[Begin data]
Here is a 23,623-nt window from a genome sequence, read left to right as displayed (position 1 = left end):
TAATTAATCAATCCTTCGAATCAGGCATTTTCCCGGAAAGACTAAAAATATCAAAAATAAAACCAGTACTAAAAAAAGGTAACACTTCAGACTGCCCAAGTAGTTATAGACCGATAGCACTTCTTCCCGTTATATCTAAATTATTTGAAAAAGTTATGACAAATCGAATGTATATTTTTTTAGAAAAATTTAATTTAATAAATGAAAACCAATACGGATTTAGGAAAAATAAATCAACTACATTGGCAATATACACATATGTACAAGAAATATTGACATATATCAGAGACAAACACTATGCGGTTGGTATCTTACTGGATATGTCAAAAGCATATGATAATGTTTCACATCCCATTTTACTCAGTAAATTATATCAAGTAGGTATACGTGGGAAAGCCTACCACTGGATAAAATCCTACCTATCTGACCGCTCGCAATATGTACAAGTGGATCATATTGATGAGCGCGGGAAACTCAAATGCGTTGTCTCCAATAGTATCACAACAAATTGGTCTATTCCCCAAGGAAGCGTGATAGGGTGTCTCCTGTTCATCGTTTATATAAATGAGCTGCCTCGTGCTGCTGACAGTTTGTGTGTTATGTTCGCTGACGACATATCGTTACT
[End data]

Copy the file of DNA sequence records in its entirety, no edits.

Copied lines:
Here is a 23,623-nt window from a genome sequence, read left to right as displayed (position 1 = left end):
TAATTAATCAATCCTTCGAATCAGGCATTTTCCCGGAAAGACTAAAAATATCAAAAATAAAACCAGTACTAAAAAAAGGTAACACTTCAGACTGCCCAAGTAGTTATAGACCGATAGCACTTCTTCCCGTTATATCTAAATTATTTGAAAAAGTTATGACAAATCGAATGTATATTTTTTTAGAAAAATTTAATTTAATAAATGAAAACCAATACGGATTTAGGAAAAATAAATCAACTACATTGGCAATATACACATATGTACAAGAAATATTGACATATATCAGAGACAAACACTATGCGGTTGGTATCTTACTGGATATGTCAAAAGCATATGATAATGTTTCACATCCCATTTTACTCAGTAAATTATATCAAGTAGGTATACGTGGGAAAGCCTACCACTGGATAAAATCCTACCTATCTGACCGCTCGCAATATGTACAAGTGGATCATATTGATGAGCGCGGGAAACTCAAATGCGTTGTCTCCAATAGTATCACAACAAATTGGTCTATTCCCCAAGGAAGCGTGATAGGGTGTCTCCTGTTCATCGTTTATATAAATGAGCTGCCTCGTGCTGCTGACAGTTTGTGTGTTATGTTCGCTGACGACATATCGTTACT